The full list of projects contains the entire database hosted on this portal, across the available directories. The projects and activities (across all directories/catalogs) are also available by country of origin, by geographical region, or by directory.
More information about NWS observing activities will be available in due course Alaska Region Headquarters, http://www.arh.noaa.gov/ Weather station list and real-time observations, http://www.arh.noaa.gov/obs.php Marine observations, http://www.ndbc.noaa.gov/maps/Alaska.shtml Hydrology – Alaska Pacific River Forecast Center, http://aprfc.arh.noaa.gov/
Observe changes in the ecosystem, fluxes of heat, salt, nutrients, CO2, and methane from the seafloor to the atmosphere above, as a function of changing climate in the Pacific Arctic region from the Bering Strait north to the high Arctic. Main gaps: So far unable to go far into the ice for investigation, although the geographical scope of the RUSALCA mission increased in 2009 because of the reduction of sea ice cover. (we were able to reach a northernmost site and to sample as far north as 77°30’N.
To provide real-time marine meteorological, oceanographic and geophysical observations in real-time to the World Meteorological Organization’s Global Telecommunications Service (GTS).
The Bering Sea is an extremely rich ecosystem providing almost half of the US catch of fish and shellfish. EcoFOCI has four moorings (M2, M4, M5 and M8), which are an important component in the observational system, monitoring changes in the ecosystem. Data are used by ecosystem managers, modellers (model validation), and scientists. They provide critical information on the spatial temperature structure, timing of phytoplankton blooms, cold pool and presence of marine mammals. Main gaps: Expanding instrumentation to measure ice thickness, nutrients, oxygen, PAR, zooplankton biovolume and atmospheric variables to all four of the mooring sites. Increase vertical resolution of nutrients. Expand measurements northward into the Chukchi and Beaufort Seas.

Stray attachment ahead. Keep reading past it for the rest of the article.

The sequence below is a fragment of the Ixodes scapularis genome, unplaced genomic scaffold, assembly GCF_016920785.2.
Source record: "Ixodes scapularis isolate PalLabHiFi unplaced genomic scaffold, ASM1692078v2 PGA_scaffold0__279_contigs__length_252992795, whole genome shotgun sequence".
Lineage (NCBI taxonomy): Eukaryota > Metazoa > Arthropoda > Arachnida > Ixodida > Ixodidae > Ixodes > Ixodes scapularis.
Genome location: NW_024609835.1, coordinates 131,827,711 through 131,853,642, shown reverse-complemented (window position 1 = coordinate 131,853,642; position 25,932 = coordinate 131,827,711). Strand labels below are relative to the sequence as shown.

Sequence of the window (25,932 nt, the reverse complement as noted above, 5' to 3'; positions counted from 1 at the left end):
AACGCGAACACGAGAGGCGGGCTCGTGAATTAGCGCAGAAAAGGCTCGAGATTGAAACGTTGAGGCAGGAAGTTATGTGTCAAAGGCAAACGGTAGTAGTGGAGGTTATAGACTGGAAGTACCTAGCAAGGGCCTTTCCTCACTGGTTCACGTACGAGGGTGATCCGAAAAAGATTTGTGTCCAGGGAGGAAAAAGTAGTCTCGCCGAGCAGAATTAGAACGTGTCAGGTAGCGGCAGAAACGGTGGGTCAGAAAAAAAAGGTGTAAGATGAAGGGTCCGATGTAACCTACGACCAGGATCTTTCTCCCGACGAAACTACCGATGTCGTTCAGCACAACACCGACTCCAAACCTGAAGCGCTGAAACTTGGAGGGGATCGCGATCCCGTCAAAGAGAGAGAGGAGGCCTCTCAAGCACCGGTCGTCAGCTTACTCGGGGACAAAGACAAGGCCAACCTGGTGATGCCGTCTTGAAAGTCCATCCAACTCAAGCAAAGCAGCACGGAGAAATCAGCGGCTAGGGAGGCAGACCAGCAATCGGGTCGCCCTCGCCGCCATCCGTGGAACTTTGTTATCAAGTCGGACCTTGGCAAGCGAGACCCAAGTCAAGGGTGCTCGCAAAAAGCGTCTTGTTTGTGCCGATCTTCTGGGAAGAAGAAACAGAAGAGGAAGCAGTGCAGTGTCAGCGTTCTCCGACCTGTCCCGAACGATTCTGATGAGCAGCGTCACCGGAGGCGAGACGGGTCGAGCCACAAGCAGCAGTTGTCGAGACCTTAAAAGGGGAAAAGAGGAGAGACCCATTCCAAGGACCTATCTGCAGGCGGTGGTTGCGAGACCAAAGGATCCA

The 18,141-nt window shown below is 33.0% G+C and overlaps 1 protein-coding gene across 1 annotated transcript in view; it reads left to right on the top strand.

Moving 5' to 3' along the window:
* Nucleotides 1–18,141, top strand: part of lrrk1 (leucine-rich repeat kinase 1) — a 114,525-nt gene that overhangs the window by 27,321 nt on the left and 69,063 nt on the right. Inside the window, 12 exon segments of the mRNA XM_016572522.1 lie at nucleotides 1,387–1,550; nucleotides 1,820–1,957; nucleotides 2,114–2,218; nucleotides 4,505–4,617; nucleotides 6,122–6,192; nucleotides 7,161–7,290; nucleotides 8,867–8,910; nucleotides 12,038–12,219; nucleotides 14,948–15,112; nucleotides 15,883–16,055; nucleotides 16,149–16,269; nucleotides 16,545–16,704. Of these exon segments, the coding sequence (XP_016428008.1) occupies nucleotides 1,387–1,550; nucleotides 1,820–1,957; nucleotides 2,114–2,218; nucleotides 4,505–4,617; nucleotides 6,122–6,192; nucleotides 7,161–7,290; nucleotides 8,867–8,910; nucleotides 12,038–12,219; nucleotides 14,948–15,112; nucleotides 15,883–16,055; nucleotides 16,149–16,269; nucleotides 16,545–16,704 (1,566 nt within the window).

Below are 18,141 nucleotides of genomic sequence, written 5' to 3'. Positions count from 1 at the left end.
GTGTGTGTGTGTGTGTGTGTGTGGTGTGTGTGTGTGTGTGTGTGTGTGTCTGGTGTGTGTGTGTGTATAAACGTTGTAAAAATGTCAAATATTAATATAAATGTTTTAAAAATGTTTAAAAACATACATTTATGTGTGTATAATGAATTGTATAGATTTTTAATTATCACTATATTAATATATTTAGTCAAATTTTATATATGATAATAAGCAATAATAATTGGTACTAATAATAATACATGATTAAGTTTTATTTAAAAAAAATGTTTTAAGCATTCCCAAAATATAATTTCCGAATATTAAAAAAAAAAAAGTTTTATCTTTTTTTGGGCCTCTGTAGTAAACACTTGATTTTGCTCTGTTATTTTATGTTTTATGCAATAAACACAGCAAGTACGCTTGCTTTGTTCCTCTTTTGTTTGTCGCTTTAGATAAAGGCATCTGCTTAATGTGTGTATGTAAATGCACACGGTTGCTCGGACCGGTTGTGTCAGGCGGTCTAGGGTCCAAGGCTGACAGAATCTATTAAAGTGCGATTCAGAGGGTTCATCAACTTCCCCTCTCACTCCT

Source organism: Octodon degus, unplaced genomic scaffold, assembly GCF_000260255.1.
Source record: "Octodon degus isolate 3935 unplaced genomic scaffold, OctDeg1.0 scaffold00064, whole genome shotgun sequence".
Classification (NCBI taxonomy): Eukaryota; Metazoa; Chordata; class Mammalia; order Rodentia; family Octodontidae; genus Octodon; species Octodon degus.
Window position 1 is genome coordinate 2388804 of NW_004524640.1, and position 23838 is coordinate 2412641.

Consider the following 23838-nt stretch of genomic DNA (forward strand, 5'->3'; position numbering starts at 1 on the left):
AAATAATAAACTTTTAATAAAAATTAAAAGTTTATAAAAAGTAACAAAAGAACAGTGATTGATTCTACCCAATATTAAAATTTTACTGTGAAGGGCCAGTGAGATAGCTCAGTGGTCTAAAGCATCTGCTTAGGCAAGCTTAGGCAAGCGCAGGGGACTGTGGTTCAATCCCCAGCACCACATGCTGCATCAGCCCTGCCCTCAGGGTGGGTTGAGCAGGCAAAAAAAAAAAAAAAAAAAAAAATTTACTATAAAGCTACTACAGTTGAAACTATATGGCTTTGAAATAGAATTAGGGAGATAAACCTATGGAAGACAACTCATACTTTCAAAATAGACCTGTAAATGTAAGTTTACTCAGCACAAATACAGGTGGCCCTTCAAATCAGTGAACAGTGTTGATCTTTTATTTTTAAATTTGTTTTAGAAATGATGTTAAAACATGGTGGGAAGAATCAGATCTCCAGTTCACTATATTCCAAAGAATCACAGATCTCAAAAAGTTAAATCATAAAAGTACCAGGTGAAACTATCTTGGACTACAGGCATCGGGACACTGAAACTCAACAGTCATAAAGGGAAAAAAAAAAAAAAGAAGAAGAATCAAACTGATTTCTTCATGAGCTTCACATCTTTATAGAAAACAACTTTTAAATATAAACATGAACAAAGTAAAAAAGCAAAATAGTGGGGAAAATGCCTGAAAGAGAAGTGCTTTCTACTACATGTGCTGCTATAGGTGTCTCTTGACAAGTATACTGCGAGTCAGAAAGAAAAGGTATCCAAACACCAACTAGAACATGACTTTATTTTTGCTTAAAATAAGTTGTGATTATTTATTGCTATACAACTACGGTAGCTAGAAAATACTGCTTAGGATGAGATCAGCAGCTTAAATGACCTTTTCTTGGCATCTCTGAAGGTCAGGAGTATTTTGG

More information about the following long-term observing activities will be available in due course
More information about the following long-term observing activities will be available in due course
To develop a coastal and ocean observing system in the Alaska region that meets the needs of multiple stakeholders by (1) serving as a regional data center providing data integration and coordination; (2) identifying stakeholder and user priorities for ocean and coastal information; (4) working with federal, state and academic partners to fill those gaps, including by AOOS where appropriate. Main gaps: AOOS and the data center are statewide activities, but thus far, available funding has limited observations and models primarily the Gulf of Alaska.
More information about the following aviation meteorology observing activities will be available in due course
1. Produce a geospatial surface meteorological database for the Beaufort and Chukchi Seas and the adjacent coastal areas by collecting available conventional and unconventional surface and atmospheric data and conducting field work; 2. Establish a well-tuned Beaufort/Chukchi seas mesoscale meteorology model through further modeling studies for the optimization and improvement of the model physics and configuration; 3. Conduct a long-term hindcast simulation with the optimized data-modeling system and produce a high resolution meteorological dataset for the Beaufort and Chukchi regions; and 4. Document the high-resolution climatological features of the Beaufort/Chukchi seas’ surface winds, including an analysis of the interannual variability and long-term